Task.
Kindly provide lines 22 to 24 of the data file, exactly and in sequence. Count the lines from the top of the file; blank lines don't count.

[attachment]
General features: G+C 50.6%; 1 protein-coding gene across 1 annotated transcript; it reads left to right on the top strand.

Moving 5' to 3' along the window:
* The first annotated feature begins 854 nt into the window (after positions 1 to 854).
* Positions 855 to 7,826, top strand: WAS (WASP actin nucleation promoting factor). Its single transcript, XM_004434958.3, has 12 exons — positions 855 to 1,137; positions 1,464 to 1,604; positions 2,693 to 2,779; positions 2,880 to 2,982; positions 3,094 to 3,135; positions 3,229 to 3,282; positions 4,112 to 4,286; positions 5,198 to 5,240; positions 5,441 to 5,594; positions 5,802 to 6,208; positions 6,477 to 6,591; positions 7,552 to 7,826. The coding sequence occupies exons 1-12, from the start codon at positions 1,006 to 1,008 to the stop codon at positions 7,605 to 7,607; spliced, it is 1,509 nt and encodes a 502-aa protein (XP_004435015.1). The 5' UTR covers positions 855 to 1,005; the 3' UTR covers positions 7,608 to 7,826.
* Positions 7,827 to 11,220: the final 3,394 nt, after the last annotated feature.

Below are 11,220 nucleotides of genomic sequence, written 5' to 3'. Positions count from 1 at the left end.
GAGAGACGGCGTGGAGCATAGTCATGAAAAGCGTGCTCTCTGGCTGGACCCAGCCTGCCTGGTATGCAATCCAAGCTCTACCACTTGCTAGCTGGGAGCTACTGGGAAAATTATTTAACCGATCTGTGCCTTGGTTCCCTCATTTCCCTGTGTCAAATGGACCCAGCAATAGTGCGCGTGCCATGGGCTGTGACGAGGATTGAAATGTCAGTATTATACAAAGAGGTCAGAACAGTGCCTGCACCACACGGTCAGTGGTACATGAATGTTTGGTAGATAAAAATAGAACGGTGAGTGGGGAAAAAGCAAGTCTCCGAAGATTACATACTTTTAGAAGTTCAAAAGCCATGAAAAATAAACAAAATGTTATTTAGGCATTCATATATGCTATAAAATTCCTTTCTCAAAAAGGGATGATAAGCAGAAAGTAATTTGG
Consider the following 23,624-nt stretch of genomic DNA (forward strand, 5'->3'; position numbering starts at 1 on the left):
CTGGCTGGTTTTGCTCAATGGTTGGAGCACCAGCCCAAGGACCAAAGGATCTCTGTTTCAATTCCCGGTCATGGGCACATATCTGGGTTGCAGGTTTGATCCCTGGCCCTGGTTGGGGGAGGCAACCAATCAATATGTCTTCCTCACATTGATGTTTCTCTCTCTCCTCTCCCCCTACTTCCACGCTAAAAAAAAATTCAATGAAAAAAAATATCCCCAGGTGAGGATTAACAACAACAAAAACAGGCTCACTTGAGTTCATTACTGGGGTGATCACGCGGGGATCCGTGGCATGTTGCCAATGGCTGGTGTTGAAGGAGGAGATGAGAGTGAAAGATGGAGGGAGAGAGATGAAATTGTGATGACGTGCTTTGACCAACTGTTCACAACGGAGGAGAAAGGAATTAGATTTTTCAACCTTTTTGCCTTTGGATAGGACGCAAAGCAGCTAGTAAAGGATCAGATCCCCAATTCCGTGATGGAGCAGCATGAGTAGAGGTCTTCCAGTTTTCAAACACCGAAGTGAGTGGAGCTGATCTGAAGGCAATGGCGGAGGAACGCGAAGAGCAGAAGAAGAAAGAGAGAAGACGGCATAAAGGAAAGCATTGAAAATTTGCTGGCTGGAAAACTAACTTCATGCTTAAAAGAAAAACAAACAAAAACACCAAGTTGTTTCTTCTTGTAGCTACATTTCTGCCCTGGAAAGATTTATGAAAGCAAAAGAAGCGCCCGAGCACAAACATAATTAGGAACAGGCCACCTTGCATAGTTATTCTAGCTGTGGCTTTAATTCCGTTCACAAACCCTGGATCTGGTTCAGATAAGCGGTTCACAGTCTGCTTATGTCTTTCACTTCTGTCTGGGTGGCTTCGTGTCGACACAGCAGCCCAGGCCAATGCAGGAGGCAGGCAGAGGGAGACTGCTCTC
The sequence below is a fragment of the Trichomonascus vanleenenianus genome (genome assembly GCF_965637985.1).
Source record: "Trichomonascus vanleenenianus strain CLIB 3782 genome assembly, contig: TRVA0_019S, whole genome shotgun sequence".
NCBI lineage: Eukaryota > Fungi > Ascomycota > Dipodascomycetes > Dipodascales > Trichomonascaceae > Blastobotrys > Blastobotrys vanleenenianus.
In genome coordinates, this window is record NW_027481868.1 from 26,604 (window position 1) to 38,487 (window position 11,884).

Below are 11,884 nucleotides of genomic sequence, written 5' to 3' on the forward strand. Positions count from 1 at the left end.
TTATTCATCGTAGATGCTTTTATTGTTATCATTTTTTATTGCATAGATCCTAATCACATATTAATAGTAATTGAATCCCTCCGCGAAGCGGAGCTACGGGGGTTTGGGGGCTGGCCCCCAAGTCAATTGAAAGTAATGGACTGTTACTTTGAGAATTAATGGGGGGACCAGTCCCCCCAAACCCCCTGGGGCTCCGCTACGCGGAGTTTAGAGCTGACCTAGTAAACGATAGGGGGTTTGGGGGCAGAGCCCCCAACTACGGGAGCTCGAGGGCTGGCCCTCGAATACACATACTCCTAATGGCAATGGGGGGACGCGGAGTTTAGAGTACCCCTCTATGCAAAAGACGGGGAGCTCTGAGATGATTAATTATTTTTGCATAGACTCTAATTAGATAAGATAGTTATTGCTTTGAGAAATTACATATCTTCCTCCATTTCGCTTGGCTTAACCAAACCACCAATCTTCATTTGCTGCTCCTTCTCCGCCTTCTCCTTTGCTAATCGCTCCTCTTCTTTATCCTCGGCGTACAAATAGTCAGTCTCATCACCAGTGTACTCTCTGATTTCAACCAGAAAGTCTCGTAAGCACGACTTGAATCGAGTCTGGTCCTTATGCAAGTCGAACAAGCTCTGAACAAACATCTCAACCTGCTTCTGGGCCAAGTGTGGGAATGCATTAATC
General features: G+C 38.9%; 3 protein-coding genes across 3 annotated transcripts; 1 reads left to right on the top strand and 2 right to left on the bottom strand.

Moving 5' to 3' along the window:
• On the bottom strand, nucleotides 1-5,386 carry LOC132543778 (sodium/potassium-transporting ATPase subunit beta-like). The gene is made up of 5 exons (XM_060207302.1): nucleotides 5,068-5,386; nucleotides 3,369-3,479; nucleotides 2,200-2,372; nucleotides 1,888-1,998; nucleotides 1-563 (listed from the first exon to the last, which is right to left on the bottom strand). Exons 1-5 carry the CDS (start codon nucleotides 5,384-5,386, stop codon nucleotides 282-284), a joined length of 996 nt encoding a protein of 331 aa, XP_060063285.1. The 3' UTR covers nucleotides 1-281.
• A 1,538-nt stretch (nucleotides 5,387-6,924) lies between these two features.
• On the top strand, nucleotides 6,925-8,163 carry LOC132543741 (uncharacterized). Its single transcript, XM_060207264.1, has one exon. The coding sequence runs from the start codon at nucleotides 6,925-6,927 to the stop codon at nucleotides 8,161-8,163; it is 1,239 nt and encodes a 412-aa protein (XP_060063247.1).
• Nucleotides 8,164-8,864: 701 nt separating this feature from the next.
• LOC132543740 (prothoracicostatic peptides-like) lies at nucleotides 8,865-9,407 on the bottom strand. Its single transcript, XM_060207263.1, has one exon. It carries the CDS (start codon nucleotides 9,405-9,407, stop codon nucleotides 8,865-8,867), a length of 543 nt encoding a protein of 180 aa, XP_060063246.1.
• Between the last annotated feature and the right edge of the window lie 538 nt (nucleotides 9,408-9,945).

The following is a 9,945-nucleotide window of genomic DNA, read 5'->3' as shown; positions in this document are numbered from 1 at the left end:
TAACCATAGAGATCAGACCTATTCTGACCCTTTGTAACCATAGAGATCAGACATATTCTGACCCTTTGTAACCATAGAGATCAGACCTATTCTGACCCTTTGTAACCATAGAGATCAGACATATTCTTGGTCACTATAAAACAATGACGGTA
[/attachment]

• LOC132543740 (prothoracicostatic peptides-like) lies at nucleotides 8,865-9,407 on the bottom strand. Its single transcript, XM_060207263.1, has one exon. It carries the CDS (start codon nucleotides 9,405-9,407, stop codon nucleotides 8,865-8,867), a length of 543 nt encoding a protein of 180 aa, XP_060063246.1.
• Between the last annotated feature and the right edge of the window lie 538 nt (nucleotides 9,408-9,945).

The following is a 9,945-nucleotide window of genomic DNA, read 5'->3' as shown; positions in this document are numbered from 1 at the left end: